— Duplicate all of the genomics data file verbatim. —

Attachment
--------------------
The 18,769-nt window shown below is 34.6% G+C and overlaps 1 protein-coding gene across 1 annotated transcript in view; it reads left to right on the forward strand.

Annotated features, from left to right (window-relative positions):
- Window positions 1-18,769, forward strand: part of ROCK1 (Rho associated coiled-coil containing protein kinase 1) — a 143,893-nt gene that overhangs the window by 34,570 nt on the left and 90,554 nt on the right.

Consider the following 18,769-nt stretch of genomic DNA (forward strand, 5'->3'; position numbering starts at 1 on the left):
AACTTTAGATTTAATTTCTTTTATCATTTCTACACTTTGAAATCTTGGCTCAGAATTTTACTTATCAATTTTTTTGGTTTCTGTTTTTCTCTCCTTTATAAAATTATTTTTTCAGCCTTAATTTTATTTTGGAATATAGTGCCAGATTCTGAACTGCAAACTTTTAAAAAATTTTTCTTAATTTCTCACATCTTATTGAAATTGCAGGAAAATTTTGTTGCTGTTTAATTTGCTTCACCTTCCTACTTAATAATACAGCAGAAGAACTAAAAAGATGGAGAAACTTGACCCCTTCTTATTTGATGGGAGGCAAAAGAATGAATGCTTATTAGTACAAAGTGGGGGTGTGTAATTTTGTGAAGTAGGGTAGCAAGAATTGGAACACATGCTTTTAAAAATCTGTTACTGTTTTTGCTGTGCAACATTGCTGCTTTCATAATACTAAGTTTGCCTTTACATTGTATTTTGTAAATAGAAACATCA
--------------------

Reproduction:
The 18,769-nt window shown below is 34.6% G+C and overlaps 1 protein-coding gene across 1 annotated transcript in view; it reads left to right on the forward strand.

Annotated features, from left to right (window-relative positions):
- Window positions 1-18,769, forward strand: part of ROCK1 (Rho associated coiled-coil containing protein kinase 1) — a 143,893-nt gene that overhangs the window by 34,570 nt on the left and 90,554 nt on the right.

Consider the following 18,769-nt stretch of genomic DNA (forward strand, 5'->3'; position numbering starts at 1 on the left):
AACTTTAGATTTAATTTCTTTTATCATTTCTACACTTTGAAATCTTGGCTCAGAATTTTACTTATCAATTTTTTTGGTTTCTGTTTTTCTCTCCTTTATAAAATTATTTTTTCAGCCTTAATTTTATTTTGGAATATAGTGCCAGATTCTGAACTGCAAACTTTTAAAAAATTTTTCTTAATTTCTCACATCTTATTGAAATTGCAGGAAAATTTTGTTGCTGTTTAATTTGCTTCACCTTCCTACTTAATAATACAGCAGAAGAACTAAAAAGATGGAGAAACTTGACCCCTTCTTATTTGATGGGAGGCAAAAGAATGAATGCTTATTAGTACAAAGTGGGGGTGTGTAATTTTGTGAAGTAGGGTAGCAAGAATTGGAACACATGCTTTTAAAAATCTGTTACTGTTTTTGCTGTGCAACATTGCTGCTTTCATAATACTAAGTTTGCCTTTACATTGTATTTTGTAAATAGAAACATCA